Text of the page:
3 Stocks to Avoid This Week
I kick off every new trading week by singling out three stocks that I think investors should avoid. Whether it's upcoming earnings, unsustainable optimism, or some other potential sell-off catalyst, I see them as vulnerable investments for the week ahead. My three stocks to avoid last week were on the move -- as Delta Airlines (NYSE: DAL) , Lucid Motors (NASDAQ: LCID) , and SeaWorld Entertainment (NYSE: SEAS) were down 3%, up 1%, and down 7%, respectively -- averaging out to a 3% decline.
The S&P 500 slipped 0.3% for the week, so I won last week. My bearish picks have now fallen by more than the general market in 12 of the past 13 weeks. This week, I see Netflix (NASDAQ: NFLX) , Lucid Motors (NASDAQ: LCID) , and United Airlines (NYSE: UAL) , as stocks that you may want to consider steering clear from. Let's go over my reasons for the near-term pessimism.
I have sometimes picked stocks that I own, and this time I'm going with my largest single investment. Last week ended on a strong note, with Netflix shares rallying late on Friday after there were signs of a price increase for U.S. subscribers . Investors have reacted favorably to price upticks in the past.
Netflix reports its first-quarter results shortly after Thursday's market close. Netflix used to be automatic with its quarterly updates, but it has fallen short a couple of times over the past two years. Did it push out a price increase days before a financial update because it may not be a very good quarterly report? The stock may very well initially inch higher on Tuesday, when the abridged trading week begins on momentum from the price increase, but it wouldn't be a surprise if the typically great Netflix had a so-so quarter. Even with the Red Notice film and Squid Game series breaking viewership records on the platform, if subscriber growth was uninspiring, it may lead the market to wonder about the strategic decision to bump prices higher in this growingly competitive climate.
The one pick I made last week that climbed higher -- and one of just two picks to have moved higher over my past 24 stocks to avoid -- is Lucid Motors. There's no denying that the new automaker's Lucid Air is an impressive electric vehicle. You don't become MotorTrend 's Car of the Year as a debutante without doing a lot of things right. There will be growing pains, but when you have the industry's respect and critics raving about your powertrain technology, you have to like Lucid's long-term chances.
The problem with Lucid Motors is that it's now commanding a market cap of nearly $70 billion. It's going to take a lot of time to justify that mark-up for a start-up, especially since it has yet to even hit the growing pains that come with any new car manufacturer.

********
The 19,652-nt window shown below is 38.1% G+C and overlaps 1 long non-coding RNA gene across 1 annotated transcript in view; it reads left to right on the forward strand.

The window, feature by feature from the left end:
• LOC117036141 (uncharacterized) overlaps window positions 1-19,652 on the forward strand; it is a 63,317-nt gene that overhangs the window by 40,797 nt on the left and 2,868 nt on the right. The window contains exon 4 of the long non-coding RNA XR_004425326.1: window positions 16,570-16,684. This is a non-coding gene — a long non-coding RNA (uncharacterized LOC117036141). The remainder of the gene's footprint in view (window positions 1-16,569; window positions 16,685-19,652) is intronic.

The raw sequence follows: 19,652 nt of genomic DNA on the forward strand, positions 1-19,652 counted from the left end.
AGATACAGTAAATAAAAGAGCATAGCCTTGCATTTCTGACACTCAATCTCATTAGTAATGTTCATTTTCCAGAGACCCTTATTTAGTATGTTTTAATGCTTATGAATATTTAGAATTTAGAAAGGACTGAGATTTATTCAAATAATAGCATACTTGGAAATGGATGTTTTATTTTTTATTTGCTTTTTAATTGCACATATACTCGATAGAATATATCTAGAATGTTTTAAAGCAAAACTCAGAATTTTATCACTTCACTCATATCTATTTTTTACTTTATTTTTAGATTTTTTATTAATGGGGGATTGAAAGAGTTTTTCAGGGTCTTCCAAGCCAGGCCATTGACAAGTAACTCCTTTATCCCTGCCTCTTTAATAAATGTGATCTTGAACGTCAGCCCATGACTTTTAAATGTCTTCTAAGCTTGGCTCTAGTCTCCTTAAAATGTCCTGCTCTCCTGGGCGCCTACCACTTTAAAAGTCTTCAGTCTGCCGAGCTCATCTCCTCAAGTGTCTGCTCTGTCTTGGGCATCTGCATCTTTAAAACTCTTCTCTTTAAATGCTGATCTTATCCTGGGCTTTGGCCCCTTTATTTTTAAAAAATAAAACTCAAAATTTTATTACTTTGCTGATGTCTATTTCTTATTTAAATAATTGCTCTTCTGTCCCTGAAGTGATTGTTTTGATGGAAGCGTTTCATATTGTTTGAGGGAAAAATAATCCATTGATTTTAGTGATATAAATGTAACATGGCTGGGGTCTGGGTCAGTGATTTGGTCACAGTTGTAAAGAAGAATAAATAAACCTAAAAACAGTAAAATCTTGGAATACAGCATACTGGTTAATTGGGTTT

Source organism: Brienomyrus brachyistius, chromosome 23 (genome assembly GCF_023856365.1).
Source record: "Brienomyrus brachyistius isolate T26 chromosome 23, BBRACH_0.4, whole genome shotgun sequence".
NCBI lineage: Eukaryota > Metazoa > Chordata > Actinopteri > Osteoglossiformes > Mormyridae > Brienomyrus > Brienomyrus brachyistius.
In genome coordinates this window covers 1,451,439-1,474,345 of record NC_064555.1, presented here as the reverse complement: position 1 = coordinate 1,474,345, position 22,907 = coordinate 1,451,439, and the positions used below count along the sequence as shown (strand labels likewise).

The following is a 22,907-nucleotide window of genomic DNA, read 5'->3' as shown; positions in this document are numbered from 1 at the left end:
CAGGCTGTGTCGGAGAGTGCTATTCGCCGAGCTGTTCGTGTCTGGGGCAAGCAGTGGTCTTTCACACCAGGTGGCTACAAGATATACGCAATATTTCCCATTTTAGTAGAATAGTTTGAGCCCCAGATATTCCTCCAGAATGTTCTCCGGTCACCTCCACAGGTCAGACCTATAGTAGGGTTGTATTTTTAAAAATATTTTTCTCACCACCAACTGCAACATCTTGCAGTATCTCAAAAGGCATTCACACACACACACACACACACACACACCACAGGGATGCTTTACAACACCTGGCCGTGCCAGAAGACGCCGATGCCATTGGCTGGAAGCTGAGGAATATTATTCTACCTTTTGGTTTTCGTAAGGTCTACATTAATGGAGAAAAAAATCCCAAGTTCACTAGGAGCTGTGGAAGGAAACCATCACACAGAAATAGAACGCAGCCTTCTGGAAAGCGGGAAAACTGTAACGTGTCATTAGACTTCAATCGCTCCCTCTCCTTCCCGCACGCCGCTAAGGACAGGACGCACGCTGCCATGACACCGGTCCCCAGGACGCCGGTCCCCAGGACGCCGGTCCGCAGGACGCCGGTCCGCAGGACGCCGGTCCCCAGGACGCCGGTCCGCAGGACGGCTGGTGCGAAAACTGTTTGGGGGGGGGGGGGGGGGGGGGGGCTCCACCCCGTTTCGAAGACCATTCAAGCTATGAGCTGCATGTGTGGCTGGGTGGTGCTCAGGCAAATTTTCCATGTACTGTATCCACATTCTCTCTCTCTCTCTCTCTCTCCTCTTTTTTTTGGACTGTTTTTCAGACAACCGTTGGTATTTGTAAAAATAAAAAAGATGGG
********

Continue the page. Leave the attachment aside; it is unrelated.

There were a couple of headlines pushing the stock higher last week, but what they pointed to don't seem sustainable. Plans to open a factory in Saudi Arabia in the next four years is too far away. Chatter about Apple (NASDAQ: AAPL) teaming up with Lucid to build its inevitable entry into the electric-vehicle market seems more like wishful thinking than a partnership probability. Apple tends to ride solo over calling shotgun.
The one analyst move that happened last week wasn't very encouraging. Charles Coldicott at Redburn initiated coverage of the stock with a neutral rating. Coldicott thinks the market for large sedans is mostly in China, a region that hasn't been kind to outside automakers in the past. His price target of $39 as a fair value estimate is lower than where the stock is now.
A couple of legacy air carriers are reporting earnings this week. I focused on Delta last week, and that airline stock moved 3% lower despite better-than-expected results. I can't imagine United will fare much better. With the omicron variant eating into domestic demand and starting to restrict some international travel, it's hard to get excited about the near-term outlook for the industry.
Analysts see United Airlines returning to profitability later this year, but that optimism is also starting to wane. Three months ago, Wall Street pros were modeling a profit of $2.90 a share at United for 2022. That goal has been whittled down to $1.54. With passengers having second thoughts about boarding planes given the new COVID-19 variant and some flights across several airlines getting nixed because they don't have enough healthy pilots and other crew members to fly, the challenges are real. The industry's recovery may take some time, and if a strong report wasn't enough to save Delta last week, it's not likely to help United when it reports on Thursday morning.
If you're looking for safe stocks , you aren't likely to find them in Netflix, Lucid Motors, and United Airlines this week.
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Rick Munarriz owns Apple, Netflix, and SeaWorld Entertainment. The Motley Fool owns and recommends Apple and Netflix. The Motley Fool recommends Delta Air Lines and recommends the following options: long March 2023 $120 calls on Apple and short March 2023 $130 calls on Apple. The Motley Fool has a disclosure policy .